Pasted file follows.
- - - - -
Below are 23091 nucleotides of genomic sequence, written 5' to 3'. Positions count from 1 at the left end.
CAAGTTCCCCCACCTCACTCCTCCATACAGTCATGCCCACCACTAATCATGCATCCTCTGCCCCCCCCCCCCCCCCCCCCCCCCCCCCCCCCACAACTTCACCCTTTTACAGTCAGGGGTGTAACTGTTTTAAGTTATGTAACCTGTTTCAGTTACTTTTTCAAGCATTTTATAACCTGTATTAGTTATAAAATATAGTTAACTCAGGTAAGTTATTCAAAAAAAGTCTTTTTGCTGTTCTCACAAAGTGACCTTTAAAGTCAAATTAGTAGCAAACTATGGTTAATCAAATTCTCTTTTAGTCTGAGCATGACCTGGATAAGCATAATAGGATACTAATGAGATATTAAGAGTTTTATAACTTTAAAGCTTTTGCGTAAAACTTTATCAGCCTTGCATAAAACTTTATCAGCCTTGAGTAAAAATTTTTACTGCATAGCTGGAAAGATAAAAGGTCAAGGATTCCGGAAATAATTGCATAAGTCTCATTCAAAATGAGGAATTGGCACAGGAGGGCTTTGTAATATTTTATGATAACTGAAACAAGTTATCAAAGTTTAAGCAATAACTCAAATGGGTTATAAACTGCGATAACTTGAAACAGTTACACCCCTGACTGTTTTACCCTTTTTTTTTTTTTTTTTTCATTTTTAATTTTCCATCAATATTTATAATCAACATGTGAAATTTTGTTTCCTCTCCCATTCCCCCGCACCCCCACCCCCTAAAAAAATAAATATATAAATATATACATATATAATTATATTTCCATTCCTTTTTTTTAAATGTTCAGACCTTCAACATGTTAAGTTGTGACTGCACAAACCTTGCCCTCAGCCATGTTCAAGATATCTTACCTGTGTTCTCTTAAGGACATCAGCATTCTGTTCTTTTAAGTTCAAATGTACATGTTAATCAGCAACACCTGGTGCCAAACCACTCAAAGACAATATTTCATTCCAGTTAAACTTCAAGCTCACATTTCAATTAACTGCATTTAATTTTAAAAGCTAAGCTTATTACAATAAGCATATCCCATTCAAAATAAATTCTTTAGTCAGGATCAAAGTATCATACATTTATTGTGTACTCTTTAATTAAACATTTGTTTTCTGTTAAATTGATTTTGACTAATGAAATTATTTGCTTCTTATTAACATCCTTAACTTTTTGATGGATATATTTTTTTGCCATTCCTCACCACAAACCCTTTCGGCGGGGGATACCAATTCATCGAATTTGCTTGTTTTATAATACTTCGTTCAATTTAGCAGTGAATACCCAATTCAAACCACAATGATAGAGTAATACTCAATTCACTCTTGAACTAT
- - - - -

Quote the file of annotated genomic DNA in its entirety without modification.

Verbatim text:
Below are 23091 nucleotides of genomic sequence, written 5' to 3'. Positions count from 1 at the left end.
CAAGTTCCCCCACCTCACTCCTCCATACAGTCATGCCCACCACTAATCATGCATCCTCTGCCCCCCCCCCCCCCCCCCCCCCCCCCCCCCCCACAACTTCACCCTTTTACAGTCAGGGGTGTAACTGTTTTAAGTTATGTAACCTGTTTCAGTTACTTTTTCAAGCATTTTATAACCTGTATTAGTTATAAAATATAGTTAACTCAGGTAAGTTATTCAAAAAAAGTCTTTTTGCTGTTCTCACAAAGTGACCTTTAAAGTCAAATTAGTAGCAAACTATGGTTAATCAAATTCTCTTTTAGTCTGAGCATGACCTGGATAAGCATAATAGGATACTAATGAGATATTAAGAGTTTTATAACTTTAAAGCTTTTGCGTAAAACTTTATCAGCCTTGCATAAAACTTTATCAGCCTTGAGTAAAAATTTTTACTGCATAGCTGGAAAGATAAAAGGTCAAGGATTCCGGAAATAATTGCATAAGTCTCATTCAAAATGAGGAATTGGCACAGGAGGGCTTTGTAATATTTTATGATAACTGAAACAAGTTATCAAAGTTTAAGCAATAACTCAAATGGGTTATAAACTGCGATAACTTGAAACAGTTACACCCCTGACTGTTTTACCCTTTTTTTTTTTTTTTTTTCATTTTTAATTTTCCATCAATATTTATAATCAACATGTGAAATTTTGTTTCCTCTCCCATTCCCCCGCACCCCCACCCCCTAAAAAAATAAATATATAAATATATACATATATAATTATATTTCCATTCCTTTTTTTTAAATGTTCAGACCTTCAACATGTTAAGTTGTGACTGCACAAACCTTGCCCTCAGCCATGTTCAAGATATCTTACCTGTGTTCTCTTAAGGACATCAGCATTCTGTTCTTTTAAGTTCAAATGTACATGTTAATCAGCAACACCTGGTGCCAAACCACTCAAAGACAATATTTCATTCCAGTTAAACTTCAAGCTCACATTTCAATTAACTGCATTTAATTTTAAAAGCTAAGCTTATTACAATAAGCATATCCCATTCAAAATAAATTCTTTAGTCAGGATCAAAGTATCATACATTTATTGTGTACTCTTTAATTAAACATTTGTTTTCTGTTAAATTGATTTTGACTAATGAAATTATTTGCTTCTTATTAACATCCTTAACTTTTTGATGGATATATTTTTTTGCCATTCCTCACCACAAACCCTTTCGGCGGGGGATACCAATTCATCGAATTTGCTTGTTTTATAATACTTCGTTCAATTTAGCAGTGAATACCCAATTCAAACCACAATGATAGAGTAATACTCAATTCACTCTTGAACTAT